So finally we circle back to the short chainstays. As a design exercise, Trek has done a brilliant job in packaging these short stays with a big tire and good mud clearance. On the other hand, I wasn't ripping off block long wheelies with it. It was pretty easy to pop the front end up, but with chainstays 30mm shorter than my Mukluk's, I was expecting a bit more. Possibly, probably, the benefits of short stays are being oversold in online discussions... just like they are for dropper posts.

In the end, I liked the Stache 9+, but it isn't something that's sending me off to my friendly local Trek store, credit card in hand (even with a $100 off coupon from the demo day). For the price of even the Stache 5, I could pick up a Carver Gnarvester frame AND a new cross frame, or maybe a new single speed frame and a full suspension bike. What? Maybe that's just my creaky back talking.

Apropos of nothing but today's subject line, on Friday my brother sent me a text: "I have four extra tickets for the Rolling Stones, they're yours if you can use them." Er, let me check my schedule. Turns out, I was open. Henry is just starting to get an interest in music, and he keeps "Paint it Black" on repeat on his iPad. With Kate at a slumber party and Sam quickly arranged to stay with my folks, we made tracks for Ohio Stadium:

Kid Rock opened at 8:00, and at 9:30, the Stones hit the stage:

Unfortunately, that was about an hour after Henry is usually asleep, so after five or six songs, he was tugging my arm and asking to go. We hung on through "Wild Horses," then made for the elevators down. When we reached the A deck, however, I heard the opening strains of "Paint it Black." We ran over to the nearest entrance tunnel and watched from there. I wasn't expecting to hear this song, since it isn't part of this tour's usual setlist and was played only by request.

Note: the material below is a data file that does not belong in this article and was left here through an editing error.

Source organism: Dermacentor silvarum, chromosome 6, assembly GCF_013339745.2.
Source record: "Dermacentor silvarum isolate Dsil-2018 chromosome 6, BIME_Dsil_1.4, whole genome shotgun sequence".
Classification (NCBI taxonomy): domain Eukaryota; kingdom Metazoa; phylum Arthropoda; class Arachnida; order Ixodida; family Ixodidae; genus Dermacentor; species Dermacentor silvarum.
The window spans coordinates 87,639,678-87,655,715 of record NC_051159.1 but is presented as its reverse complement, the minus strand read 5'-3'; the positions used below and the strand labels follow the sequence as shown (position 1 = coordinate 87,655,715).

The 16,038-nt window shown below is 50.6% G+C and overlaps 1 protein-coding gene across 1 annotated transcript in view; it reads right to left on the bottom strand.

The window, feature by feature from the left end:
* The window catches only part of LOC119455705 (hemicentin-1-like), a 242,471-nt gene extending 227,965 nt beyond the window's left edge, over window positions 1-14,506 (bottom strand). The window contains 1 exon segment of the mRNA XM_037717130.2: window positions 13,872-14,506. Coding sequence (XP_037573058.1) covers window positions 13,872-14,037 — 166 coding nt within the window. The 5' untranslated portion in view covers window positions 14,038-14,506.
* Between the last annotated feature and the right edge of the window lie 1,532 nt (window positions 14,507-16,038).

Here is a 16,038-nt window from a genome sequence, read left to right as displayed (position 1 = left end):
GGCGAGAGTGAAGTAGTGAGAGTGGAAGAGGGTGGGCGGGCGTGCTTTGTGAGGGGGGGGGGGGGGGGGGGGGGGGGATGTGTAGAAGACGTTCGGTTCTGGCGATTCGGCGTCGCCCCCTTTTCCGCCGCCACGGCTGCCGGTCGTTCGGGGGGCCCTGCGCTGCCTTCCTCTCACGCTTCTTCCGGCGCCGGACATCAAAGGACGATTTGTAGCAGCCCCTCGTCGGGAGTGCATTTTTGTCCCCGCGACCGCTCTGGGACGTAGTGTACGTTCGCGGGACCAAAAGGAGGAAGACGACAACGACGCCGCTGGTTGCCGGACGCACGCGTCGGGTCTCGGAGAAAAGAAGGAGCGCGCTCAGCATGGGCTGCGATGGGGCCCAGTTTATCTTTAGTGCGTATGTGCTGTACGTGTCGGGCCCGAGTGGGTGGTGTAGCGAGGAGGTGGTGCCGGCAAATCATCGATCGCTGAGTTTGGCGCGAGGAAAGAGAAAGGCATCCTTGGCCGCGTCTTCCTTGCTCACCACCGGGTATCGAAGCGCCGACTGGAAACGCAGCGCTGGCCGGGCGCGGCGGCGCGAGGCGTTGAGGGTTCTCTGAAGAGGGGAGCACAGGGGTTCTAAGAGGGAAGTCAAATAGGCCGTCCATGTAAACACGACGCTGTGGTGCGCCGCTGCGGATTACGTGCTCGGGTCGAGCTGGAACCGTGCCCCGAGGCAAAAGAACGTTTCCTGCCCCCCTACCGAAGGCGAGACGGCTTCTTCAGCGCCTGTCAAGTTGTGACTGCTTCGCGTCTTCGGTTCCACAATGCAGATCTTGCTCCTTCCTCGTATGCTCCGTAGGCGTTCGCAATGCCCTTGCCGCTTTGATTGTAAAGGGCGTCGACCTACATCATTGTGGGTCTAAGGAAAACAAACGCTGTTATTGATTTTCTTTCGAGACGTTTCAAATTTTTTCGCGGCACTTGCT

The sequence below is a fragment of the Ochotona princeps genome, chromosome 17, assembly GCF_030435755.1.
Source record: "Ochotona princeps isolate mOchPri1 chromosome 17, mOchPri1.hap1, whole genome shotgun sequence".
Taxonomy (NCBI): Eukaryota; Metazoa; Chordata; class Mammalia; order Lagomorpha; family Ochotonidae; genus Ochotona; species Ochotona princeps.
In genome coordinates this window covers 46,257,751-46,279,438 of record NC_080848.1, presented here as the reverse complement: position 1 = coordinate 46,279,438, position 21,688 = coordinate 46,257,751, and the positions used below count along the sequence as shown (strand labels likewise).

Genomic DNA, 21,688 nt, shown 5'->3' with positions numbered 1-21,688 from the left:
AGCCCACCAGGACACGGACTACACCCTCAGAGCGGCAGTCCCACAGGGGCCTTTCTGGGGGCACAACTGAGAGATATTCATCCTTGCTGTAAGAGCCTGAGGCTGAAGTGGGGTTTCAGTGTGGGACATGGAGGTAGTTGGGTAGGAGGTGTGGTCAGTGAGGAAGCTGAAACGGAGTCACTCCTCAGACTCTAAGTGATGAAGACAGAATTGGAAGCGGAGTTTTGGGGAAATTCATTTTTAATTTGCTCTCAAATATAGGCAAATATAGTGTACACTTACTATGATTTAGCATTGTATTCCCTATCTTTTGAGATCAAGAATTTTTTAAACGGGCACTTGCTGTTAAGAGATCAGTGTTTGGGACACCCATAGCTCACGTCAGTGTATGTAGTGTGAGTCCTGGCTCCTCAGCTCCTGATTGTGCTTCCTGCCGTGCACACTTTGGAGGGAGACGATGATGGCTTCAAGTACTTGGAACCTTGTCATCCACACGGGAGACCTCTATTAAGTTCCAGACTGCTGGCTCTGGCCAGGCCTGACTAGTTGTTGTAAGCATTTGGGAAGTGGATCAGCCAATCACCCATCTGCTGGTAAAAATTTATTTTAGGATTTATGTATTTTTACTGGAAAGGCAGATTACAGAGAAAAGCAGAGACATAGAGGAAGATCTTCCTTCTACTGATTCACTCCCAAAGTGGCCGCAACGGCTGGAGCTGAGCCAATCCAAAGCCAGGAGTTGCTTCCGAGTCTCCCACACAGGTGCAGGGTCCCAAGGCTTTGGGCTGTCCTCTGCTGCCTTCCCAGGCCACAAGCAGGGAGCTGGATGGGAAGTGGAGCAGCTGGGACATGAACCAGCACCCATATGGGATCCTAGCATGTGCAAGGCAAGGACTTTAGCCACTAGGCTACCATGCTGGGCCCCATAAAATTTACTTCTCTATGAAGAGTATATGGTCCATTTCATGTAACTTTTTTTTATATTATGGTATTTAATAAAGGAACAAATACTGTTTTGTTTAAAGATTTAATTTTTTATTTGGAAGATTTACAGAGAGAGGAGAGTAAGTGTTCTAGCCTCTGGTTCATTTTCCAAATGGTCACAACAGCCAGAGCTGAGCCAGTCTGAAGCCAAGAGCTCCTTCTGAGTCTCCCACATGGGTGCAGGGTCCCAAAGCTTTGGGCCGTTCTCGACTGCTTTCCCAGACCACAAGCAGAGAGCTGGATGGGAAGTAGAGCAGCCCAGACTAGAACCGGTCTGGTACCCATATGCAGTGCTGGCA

Sometimes, you can get what you want. At least in concerts.

This was Henry's first concert, and it's going to be hard to ever top it.


  1. Thanks for the update on the Stache! I'm surprised you didn't notice the short chainstays more, too. I've got to see if there's a demo day near me soon, although my local Trek dealer said they won't get any more of the 5's in for a couple of months.

    1. Hi Josh,
      One thing to think about is that, being tall, I run my saddle high. Since chainstay lengths typically don't vary with frame size, my saddle is farther out over the rear wheel than most, making weight transfers easier. Perhaps this makes overall chainstay length less important to me.
      Also, I didn't measure it, but the bar felt like it was a bit lower than I usually run. This makes it a bit more difficult to get the front end up.

    2. I hadn't considered how your height would change how easily/difficult it would be to get up the front end.

      My current mountain bike has sliding dropouts and I've played with them a bit. I can definitely notice the 20 mm difference between slammed-forward and slammed-backward - and I definitely prefer forward. That's one of the issues holding me back from just putting on a 27.5+ rear wheel/tire and calling it good; I think I'd have to slide the dropouts farther back to fit the fatter tire.

    3. You could consider that any 27.5+ tire would let you run a shorter chainstay than any 29+ tire, if you're willing to settle for a smaller diameter wheel and if your frame allows that shorter chainstay. I'm not willing to make that trade off, though.